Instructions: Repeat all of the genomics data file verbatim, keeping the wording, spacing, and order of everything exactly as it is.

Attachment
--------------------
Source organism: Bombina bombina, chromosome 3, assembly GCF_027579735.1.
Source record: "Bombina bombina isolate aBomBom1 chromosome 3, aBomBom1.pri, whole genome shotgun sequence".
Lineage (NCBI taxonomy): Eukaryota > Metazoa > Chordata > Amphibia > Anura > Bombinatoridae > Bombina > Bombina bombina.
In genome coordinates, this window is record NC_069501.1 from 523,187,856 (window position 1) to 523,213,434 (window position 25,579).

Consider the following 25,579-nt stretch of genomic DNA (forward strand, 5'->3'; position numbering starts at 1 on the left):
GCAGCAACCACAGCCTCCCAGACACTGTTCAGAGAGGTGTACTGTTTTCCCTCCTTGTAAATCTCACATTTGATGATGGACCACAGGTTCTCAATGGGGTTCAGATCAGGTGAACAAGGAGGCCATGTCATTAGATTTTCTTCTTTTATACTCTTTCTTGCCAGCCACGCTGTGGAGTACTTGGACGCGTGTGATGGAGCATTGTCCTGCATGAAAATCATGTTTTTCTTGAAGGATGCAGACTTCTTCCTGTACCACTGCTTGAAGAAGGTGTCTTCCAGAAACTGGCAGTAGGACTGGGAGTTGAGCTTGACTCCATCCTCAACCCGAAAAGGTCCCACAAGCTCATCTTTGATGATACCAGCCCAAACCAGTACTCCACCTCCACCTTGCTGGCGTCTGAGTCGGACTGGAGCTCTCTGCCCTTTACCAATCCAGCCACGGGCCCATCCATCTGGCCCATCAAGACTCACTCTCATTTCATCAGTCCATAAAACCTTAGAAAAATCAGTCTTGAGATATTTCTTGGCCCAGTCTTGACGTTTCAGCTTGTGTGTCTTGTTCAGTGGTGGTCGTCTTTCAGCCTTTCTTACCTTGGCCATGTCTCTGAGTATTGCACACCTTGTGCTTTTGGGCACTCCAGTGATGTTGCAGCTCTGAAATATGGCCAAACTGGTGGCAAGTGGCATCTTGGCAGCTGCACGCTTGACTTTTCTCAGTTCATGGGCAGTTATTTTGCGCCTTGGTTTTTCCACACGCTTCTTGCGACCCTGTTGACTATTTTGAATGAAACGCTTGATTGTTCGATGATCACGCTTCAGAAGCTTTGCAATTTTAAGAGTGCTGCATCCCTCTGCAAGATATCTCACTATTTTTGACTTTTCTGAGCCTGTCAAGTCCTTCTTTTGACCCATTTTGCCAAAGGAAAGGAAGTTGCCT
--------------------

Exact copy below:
Source organism: Bombina bombina, chromosome 3, assembly GCF_027579735.1.
Source record: "Bombina bombina isolate aBomBom1 chromosome 3, aBomBom1.pri, whole genome shotgun sequence".
Lineage (NCBI taxonomy): Eukaryota > Metazoa > Chordata > Amphibia > Anura > Bombinatoridae > Bombina > Bombina bombina.
In genome coordinates, this window is record NC_069501.1 from 523,187,856 (window position 1) to 523,213,434 (window position 25,579).

Consider the following 25,579-nt stretch of genomic DNA (forward strand, 5'->3'; position numbering starts at 1 on the left):
GCAGCAACCACAGCCTCCCAGACACTGTTCAGAGAGGTGTACTGTTTTCCCTCCTTGTAAATCTCACATTTGATGATGGACCACAGGTTCTCAATGGGGTTCAGATCAGGTGAACAAGGAGGCCATGTCATTAGATTTTCTTCTTTTATACTCTTTCTTGCCAGCCACGCTGTGGAGTACTTGGACGCGTGTGATGGAGCATTGTCCTGCATGAAAATCATGTTTTTCTTGAAGGATGCAGACTTCTTCCTGTACCACTGCTTGAAGAAGGTGTCTTCCAGAAACTGGCAGTAGGACTGGGAGTTGAGCTTGACTCCATCCTCAACCCGAAAAGGTCCCACAAGCTCATCTTTGATGATACCAGCCCAAACCAGTACTCCACCTCCACCTTGCTGGCGTCTGAGTCGGACTGGAGCTCTCTGCCCTTTACCAATCCAGCCACGGGCCCATCCATCTGGCCCATCAAGACTCACTCTCATTTCATCAGTCCATAAAACCTTAGAAAAATCAGTCTTGAGATATTTCTTGGCCCAGTCTTGACGTTTCAGCTTGTGTGTCTTGTTCAGTGGTGGTCGTCTTTCAGCCTTTCTTACCTTGGCCATGTCTCTGAGTATTGCACACCTTGTGCTTTTGGGCACTCCAGTGATGTTGCAGCTCTGAAATATGGCCAAACTGGTGGCAAGTGGCATCTTGGCAGCTGCACGCTTGACTTTTCTCAGTTCATGGGCAGTTATTTTGCGCCTTGGTTTTTCCACACGCTTCTTGCGACCCTGTTGACTATTTTGAATGAAACGCTTGATTGTTCGATGATCACGCTTCAGAAGCTTTGCAATTTTAAGAGTGCTGCATCCCTCTGCAAGATATCTCACTATTTTTGACTTTTCTGAGCCTGTCAAGTCCTTCTTTTGACCCATTTTGCCAAAGGAAAGGAAGTTGCCT